It gets the tech ALMOST right, but it's still off in annoying ways. They talk about Raspberry Pis when they aren't an appropriate solution. They use real terminology and then do stupid things like destroy RAM along with storage. They sound like script kiddies. I think that's even WORSE than normal hacker shows. The hacking is only superficially accurate, but it acts like it's a documentary. It sounds like the writers are trying to show off how much research they did rather than writing a good story. I would PREFER a standard Hollywood Hacker since at least they don't pretend to be realistic.
Same goes for the references to Anonymous and Occupy Wall Street. Those are groups that nerdy liberal college kids love and it really plays them up. It comes across as trying too hard to be trendy rather than trying to tell a meaningful story.
It's pandering to the sort of people who go to makerspaces and coding boot camps. It tries to hard to be nerdy and trendy and winds up falling short.
That said, I did enjoy it. The atmosphere and characters are cool. The plot, while trying too hard to be nerdy and trendy, is interesting. But I wouldn't call it /g/. I think a /g/entooman would enjoy it LESS than most people. To most people it looks realistic, but I recognize the flaws and it ends up in something of an uncanny valley.
>>52619763 I'm sure they did a lot of research and had advisers. The problem is that the writers weren't good enough. They used real programs, hardware, and techniques, but the hacking stories were unbelievable and the way they talked shop was awkward.
They had superficial facts that made the details accurate rather than a deep understanding that shaped the story and characters.
>>52618495 Yes. It's suprisingly acucrate and shouldn't trigger your 'autism' too much.
Also, they ripped off story elements from good sources and therefore final effect is good as well. It's just a good show - told from beginning to the end, with nice twists, proper pacing and just the right amount of tension/tragedies. Worth it.
>>52619309 >The hacking is only superficially accurate
Why the hell does everyone say this? It is FAR more then 'superficially' accurate. I feel like when people say this they don't actually know things about stuff to be honest.
I mean would you have ever imagined that any show, ever, would bother with OSI to the degree that Mr. Robot does, for example? Something that in the reality of penetration testing is EXTREMELY important but would be written off as absolutely boring for TV/film?
The mere fact that social-engineering plays such a gigantic role in the show is astounding and something no one ever cares to mention when they are talking about the hacking in Mr. Robot; which again sends off flags that they don't understand how hacking works or something since they completely disregard the attention to 'realistic hacking' that is shown by putting social-engineering front and center all the time.
The scripts they show on screens are real, the code in general is real, etc. etc.
And what is wrong with using a Raspberry Pi to control the (networked) HVAC system at Evil Corp? I'm not saying it's the ONLY way but what makes you say it isn't 'an appropriate solution'. If you can physically put a friggin' Raspberry Pi running Kali (or whatever OS/tools you want) directly on the network and netcat into it/SSH into it/whatever you choose why the hell would you not do that, especially for the situation they were in where they were dealing with an offline data-farm?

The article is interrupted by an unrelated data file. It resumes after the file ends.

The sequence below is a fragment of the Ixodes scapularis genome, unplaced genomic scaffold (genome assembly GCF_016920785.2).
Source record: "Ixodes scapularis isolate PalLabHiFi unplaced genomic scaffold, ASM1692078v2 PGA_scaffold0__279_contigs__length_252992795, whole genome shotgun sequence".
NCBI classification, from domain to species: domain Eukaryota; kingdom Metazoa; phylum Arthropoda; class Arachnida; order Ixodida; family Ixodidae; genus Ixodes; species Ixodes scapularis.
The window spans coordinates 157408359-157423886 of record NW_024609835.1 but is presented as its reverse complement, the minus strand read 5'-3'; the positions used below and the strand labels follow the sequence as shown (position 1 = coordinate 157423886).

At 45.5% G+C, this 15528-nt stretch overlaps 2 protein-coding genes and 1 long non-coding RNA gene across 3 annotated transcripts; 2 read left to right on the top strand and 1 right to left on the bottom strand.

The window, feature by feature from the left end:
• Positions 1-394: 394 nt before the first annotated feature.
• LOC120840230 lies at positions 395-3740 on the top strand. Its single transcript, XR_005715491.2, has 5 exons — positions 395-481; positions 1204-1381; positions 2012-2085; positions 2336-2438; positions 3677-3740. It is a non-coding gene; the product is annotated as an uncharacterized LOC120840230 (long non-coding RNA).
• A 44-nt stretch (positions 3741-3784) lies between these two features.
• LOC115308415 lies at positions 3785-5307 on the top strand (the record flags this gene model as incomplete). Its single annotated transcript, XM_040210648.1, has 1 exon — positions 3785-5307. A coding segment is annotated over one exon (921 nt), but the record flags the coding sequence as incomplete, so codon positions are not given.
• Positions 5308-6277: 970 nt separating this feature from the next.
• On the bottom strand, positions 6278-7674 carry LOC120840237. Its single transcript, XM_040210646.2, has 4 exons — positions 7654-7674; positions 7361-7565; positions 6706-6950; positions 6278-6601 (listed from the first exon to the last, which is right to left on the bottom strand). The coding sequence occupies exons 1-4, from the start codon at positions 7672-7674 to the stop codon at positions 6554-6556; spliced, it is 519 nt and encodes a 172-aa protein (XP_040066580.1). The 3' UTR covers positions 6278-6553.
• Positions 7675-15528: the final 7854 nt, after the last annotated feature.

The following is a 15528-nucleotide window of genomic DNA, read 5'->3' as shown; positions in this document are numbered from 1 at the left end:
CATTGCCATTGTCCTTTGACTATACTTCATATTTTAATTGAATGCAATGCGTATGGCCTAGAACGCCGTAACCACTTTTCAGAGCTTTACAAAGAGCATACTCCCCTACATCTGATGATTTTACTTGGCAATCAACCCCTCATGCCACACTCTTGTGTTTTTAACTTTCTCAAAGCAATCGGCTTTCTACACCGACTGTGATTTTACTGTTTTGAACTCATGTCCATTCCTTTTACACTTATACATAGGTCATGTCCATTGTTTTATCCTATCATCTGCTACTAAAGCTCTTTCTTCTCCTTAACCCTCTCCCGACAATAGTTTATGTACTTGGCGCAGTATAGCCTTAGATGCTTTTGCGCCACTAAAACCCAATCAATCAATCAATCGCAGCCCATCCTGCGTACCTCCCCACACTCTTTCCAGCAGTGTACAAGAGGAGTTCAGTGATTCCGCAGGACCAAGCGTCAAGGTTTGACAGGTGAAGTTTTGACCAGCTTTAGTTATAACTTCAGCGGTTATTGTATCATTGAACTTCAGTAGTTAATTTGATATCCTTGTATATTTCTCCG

Disclaimer: I AM NOT SAYING IT IS HYPER MEGA REALISTIC, just that people downplay it's realism A LOT.
It seems that every-time I am in the actual world of security/penetration testing professionals they are praising the show (with restraint of course as they realize it isn't perfect) for how surprisingly accurate it is. Only on /g/ do people go out of their way to lump it in with completely unrealistic hacking shows.
Mr. Robot is a show genetically engineered to appeal to imdbspawn /v/edditors with no sense of sophistication who laud meme dialog, which supports upvote groupthink mentality and meme acting with a good movie pandering reddit tier post-capeshit "entertainment" sensibilities and a meme aesthetic.
This is a comedy at best and is rightfully deemed as pleb trash every time it gets brought up on /tv/
>>52620377 [email protected] He's pretty friendly. Try to make it interesting to him, though. Ask him about how the show portrays GNU/Linux and the community surrounding it or that sort of thing, not just "what do you think of this show."
>>52620426 >It is FAR more then 'superficially' accurate. He remotely opens up all the doors in a prison, which are for some idiotic reason networked. He brute-forces passwords over the Internet by using the name of a guy's dog, for fuck's sake.
That is about a third-grade understanding of hacking. The tools he uses are real, but both of those scenarios are horribly unrealistic.
>And what is wrong with using a Raspberry Pi to control the (networked) HVAC system at Evil Corp? It's too big and power-hungry for that application. It would be harder to hide and set up than a smaller system would be. It's also less versatile than other systems due to the lack of I/O.
The Raspberry Pi would work, but it is not the best tool for the job. An actual professional would find a better tool. Instead they just used a Raspberry Pi because the "makers" and CS undergrads watching would recognize it and praise the show for being well-researched.
>Only on /g/ do people go out of their way to lump it in with completely unrealistic hacking shows. That's just the problem. It isn't cartoonish. Instead it's close enough to be awkward. It's close enough that the characters sound like script kiddies. It's close enough that the dialogue reads like the writers are shoehorning in jargon to show off their research.
It's close enough that the flaws, while smaller than usual, stand out glaringly.
>>52620721 >He remotely opens up all the doors in a prison, which are for some idiotic reason networked.
Not unreasonable. Someone in management might insist that the guards should be able to remotely open cell doors with some wireless tech of some kind. It looks high tech when they get inspections from judges and so on.
>He brute-forces passwords over the Internet by using the name of a guy's dog, for fuck's sake.
You think people usually have sophisticated passwords? It's very unusual, even among security workers. There was a hacker forum that was hacked some years ago. The most common password was something like 'qwerty123' or 'abc123' and so on even among people who do pentesting.
>>52620736 I think the scene was kind of supposed to be awkward, though. The suit is a total creep. His charm is all superficial. I don't think it was intended to sound sincere or natural since it was a ploy, not real friendliness. Bear in mind that Elliot is Mr. Robot. He had met the weird suit before and didn't remember. If you interpret it as an intimidation tactic or some other scheme rather than a normal conversation, it makes more sense.
Or maybe I'm just overthinking it.